Earnest. That’s the word that comes to mind when discussing Guster and their catalogue. They have always had the ability to make familiar lyrics—“When you look in the mirror/Wish you were somebody else” from 2000’s “Fa Fa”—and motifs—the high school time machine framing of 2006’s “One Man Wrecking Machine”—something different with their musical conviction.
The five-piece band’s new album, Easy Wonderful, is full of those same universal ponderings and investigations of love. The opening track, “Architects and Engineers” builds around a loose acoustic guitar strum-pattern and describes a man staring out at the city from his window. Some non-verbal vocal acrobatics—pure crooning in the best sense of the word—lead into the song’s once-sung refrain—“So the architects and engineers/Build the monuments/Make the souvenirs.”
Lead singer Ryan Miller’s efforts highlight the album’s first single, “Do You Love Me?” “Do you feel it/Do you feel it now/Because we want it/But we don’t know how,” he pleads in the pre-chorus. Sure, that’s not exactly a groundbreaking sentiment. Still, Miller and his fellow Tufts University alums make it work with a phased-out guitar-driven chorus perfect for pop radio, featuring Miller’s falsetto asking of the song’s title question.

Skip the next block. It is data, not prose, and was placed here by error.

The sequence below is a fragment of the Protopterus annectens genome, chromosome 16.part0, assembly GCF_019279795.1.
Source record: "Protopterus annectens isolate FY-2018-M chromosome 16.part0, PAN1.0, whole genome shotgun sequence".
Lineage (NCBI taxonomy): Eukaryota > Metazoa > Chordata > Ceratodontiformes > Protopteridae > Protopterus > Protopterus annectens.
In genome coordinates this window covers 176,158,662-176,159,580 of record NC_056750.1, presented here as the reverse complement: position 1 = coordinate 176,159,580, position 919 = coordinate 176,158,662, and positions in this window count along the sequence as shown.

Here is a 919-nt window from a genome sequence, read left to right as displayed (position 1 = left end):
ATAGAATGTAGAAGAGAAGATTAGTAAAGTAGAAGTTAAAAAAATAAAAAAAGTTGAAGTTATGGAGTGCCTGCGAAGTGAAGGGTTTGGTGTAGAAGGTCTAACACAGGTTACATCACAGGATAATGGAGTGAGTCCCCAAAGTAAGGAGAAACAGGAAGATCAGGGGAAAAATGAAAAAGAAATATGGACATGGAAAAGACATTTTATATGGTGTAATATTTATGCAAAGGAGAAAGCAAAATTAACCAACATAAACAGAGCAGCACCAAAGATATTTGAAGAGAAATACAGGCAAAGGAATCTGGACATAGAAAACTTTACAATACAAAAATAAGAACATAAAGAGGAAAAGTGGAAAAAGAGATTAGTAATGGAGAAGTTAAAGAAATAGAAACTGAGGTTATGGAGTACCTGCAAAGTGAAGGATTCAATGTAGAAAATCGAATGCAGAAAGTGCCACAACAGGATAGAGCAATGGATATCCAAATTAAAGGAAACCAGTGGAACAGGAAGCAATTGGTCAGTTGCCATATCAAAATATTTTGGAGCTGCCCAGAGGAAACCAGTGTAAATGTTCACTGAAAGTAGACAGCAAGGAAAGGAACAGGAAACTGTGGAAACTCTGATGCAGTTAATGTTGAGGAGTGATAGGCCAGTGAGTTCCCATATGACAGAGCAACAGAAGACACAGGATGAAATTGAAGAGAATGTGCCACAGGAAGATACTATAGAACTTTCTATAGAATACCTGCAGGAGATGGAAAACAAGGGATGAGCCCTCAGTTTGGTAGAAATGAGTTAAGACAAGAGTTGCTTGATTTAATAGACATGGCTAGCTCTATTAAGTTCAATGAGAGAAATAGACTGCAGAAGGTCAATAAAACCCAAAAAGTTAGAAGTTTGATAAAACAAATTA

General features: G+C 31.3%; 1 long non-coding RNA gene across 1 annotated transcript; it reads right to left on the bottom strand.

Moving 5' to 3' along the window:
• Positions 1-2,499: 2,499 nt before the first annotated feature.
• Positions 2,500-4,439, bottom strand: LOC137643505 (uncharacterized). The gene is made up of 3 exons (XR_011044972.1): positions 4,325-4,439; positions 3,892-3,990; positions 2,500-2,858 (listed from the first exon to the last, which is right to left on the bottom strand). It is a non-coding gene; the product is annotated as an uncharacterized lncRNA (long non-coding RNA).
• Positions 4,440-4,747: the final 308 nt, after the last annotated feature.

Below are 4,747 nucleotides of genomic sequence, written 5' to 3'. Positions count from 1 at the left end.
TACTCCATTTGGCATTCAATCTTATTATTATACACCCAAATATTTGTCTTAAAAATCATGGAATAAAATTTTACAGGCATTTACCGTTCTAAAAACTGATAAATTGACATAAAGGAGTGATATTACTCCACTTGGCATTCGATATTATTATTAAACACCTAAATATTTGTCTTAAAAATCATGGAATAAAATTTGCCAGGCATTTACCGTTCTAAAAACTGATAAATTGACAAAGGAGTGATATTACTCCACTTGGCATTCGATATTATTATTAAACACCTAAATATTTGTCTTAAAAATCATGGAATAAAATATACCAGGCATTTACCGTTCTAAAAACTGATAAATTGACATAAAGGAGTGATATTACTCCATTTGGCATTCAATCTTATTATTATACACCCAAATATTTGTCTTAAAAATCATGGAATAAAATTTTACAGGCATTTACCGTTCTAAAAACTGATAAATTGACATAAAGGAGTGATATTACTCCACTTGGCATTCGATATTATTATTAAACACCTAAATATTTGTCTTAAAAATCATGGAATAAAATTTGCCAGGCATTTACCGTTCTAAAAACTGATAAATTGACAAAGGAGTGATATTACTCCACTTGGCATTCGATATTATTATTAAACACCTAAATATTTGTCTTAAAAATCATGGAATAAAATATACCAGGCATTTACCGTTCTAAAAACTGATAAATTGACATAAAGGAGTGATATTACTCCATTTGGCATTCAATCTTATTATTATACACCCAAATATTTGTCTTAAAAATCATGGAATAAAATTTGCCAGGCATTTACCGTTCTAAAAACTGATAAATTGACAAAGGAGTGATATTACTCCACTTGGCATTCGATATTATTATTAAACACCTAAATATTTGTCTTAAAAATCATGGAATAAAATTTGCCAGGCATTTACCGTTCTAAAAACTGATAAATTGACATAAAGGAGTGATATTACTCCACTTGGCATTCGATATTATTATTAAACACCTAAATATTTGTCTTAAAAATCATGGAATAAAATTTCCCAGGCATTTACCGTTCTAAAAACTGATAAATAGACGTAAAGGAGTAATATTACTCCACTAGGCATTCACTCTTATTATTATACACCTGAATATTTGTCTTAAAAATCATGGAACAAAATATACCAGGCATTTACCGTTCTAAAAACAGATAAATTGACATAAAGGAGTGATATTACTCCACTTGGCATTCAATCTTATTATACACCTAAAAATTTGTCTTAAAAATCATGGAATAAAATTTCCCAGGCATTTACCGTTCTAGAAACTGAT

At times, Easy Wonderful strays away from love to investigate issues of religious faith. “Stay With Me Jesus” starts as a low-fi track that describes various brushes with death—a plane flight missed that then disappeared, a horrible car crash with only one survivor—but then adds layer upon layer, becoming a fully formed hymnal by the end. “That’s No Way to Heaven” is a contrast between the light-hearted instrumentation and the disquieting lyrics—“After the cut/Then comes the blood/Falls to the dirt/Turns into mud.” “Jesus and Mary” is the funkiest track on the album with a snappy drumbeat, thick bassline and a mention of Sodom and Gomorrah as well as FDR and his first lady, Eleanor.
“These times are strange,” Miller sings on “Bad Bad World.” Very true. So perhaps Guster can be excused for sticking to topics they—and their listeners—know well. The familiar can be comforting in the right hands, especially when put to a catchy beat and melody.